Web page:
Claims on social media that Britain’s fuel crisis has been staged to force consumers into buying a surplus of petrol stockpiled during COVID-19 lockdowns are “completely absurd,” a UK business department spokesperson has told Reuters.
“Hasn’t it occurred to you during the lockdowns, many people weren’t driving their vehicles and so there was a surplus of fuel,” the meme says. “Well did you know FUEL EXPIRES! So what do they do to sell off their surplus fuel before it expires?
“Pretend there’s a shortage so you’ll have it in your tank instead of them having to get rid of expired fuel and lose money.”
Petrol pumps across various cities in Britain ran dry on Sept. 27 after reports of supply chain issues prompted widespread panic buying of fuel (here).
However, a spokesperson for the UK’s Department for Business, Energy and Industrial Strategy (BEIS) said it was “completely absurd” to suggest this was result of a ploy to sell surplus fuel.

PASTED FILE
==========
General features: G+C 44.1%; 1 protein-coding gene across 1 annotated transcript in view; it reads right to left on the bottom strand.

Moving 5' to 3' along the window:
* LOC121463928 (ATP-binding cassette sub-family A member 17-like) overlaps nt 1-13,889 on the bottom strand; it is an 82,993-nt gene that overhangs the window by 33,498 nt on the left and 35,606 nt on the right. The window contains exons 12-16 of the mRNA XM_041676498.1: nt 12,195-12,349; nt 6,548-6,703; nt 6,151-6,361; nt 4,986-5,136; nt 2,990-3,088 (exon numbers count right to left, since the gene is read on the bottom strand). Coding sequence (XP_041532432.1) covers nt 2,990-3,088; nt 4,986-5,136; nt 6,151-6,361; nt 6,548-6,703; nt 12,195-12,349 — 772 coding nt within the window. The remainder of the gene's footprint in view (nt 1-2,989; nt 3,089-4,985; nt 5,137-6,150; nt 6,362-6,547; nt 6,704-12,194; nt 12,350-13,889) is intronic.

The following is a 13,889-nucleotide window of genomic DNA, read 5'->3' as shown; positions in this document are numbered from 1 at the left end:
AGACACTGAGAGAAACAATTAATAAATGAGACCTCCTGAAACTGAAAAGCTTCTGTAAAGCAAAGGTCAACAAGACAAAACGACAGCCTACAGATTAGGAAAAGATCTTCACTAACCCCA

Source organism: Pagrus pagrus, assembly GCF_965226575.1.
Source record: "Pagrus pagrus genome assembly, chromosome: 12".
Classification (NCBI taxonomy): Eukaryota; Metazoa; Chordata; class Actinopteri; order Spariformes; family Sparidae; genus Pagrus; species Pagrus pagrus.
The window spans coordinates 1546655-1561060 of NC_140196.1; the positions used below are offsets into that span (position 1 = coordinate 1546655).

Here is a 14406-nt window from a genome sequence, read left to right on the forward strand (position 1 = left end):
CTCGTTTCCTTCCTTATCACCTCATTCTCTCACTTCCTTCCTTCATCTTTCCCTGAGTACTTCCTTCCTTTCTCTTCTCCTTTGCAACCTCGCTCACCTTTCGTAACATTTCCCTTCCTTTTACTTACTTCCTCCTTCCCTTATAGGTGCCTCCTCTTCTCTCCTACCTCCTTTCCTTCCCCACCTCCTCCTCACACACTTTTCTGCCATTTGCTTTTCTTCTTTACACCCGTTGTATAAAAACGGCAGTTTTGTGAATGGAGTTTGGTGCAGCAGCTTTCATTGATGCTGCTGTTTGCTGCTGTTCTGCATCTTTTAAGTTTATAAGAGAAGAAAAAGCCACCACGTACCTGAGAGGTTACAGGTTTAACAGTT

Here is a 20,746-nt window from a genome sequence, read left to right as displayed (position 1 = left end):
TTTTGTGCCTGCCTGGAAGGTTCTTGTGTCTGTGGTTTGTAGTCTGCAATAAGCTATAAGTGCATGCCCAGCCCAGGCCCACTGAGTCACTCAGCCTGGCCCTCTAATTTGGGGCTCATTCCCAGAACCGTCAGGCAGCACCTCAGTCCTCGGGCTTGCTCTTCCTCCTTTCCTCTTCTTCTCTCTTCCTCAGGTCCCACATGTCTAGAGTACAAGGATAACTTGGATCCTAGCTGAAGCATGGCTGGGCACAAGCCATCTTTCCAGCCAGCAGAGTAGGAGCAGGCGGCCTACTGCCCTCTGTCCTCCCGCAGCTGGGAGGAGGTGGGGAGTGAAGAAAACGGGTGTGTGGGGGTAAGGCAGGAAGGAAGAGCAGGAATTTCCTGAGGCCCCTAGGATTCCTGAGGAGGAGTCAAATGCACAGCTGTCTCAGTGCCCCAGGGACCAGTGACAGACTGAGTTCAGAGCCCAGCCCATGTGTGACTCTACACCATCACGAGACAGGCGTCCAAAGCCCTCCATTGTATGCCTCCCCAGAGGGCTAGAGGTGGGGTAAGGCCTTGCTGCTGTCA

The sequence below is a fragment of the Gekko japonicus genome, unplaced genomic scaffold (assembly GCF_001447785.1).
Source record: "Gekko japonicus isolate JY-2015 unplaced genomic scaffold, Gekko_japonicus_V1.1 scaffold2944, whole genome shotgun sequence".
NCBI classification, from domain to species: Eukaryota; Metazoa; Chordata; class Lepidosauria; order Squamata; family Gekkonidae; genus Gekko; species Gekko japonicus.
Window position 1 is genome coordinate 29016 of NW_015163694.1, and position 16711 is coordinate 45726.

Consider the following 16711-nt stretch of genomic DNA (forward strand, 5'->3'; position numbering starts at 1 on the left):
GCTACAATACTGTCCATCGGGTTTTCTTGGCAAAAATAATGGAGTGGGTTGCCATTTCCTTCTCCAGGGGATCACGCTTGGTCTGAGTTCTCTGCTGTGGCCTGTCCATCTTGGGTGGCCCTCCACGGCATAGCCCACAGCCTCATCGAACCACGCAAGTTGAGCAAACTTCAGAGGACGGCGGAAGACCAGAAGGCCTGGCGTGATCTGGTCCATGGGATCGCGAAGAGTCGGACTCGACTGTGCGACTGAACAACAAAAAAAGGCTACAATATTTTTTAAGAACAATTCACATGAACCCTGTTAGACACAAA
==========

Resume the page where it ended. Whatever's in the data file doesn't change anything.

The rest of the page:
The spokesperson told Reuters via email: “We are aware that some petrol stations have had to temporarily close in response to localised spikes in demand. This is not in response to a national shortage; there is plenty of fuel at refineries and terminals.”
At least one company has placed a purchase limit on fuel due to demand from panic buying. EG Group has given customers a 30 pound ($41) limit on petrol – a limit that excludes HGV drivers and emergency services (here).
On Sept. 23, oil company BP said it had temporarily closed some of its petrol forecourts after its ability to transport fuel from refineries was hit by an industry wide shortage of lorry drivers (here). Other companies, along with Britain’s food sector, have also been impacted (here).
The trucking industry is said to need another 90,000 drivers to meet demand after Brexit made it harder for European workers to drive in Britain, and the pandemic prevented new workers from qualifying.
False. There is no evidence that Britain’s fuel crisis is a result of a ploy to sell surplus fuel. It is due to an industry wide shortage of lorry drivers.
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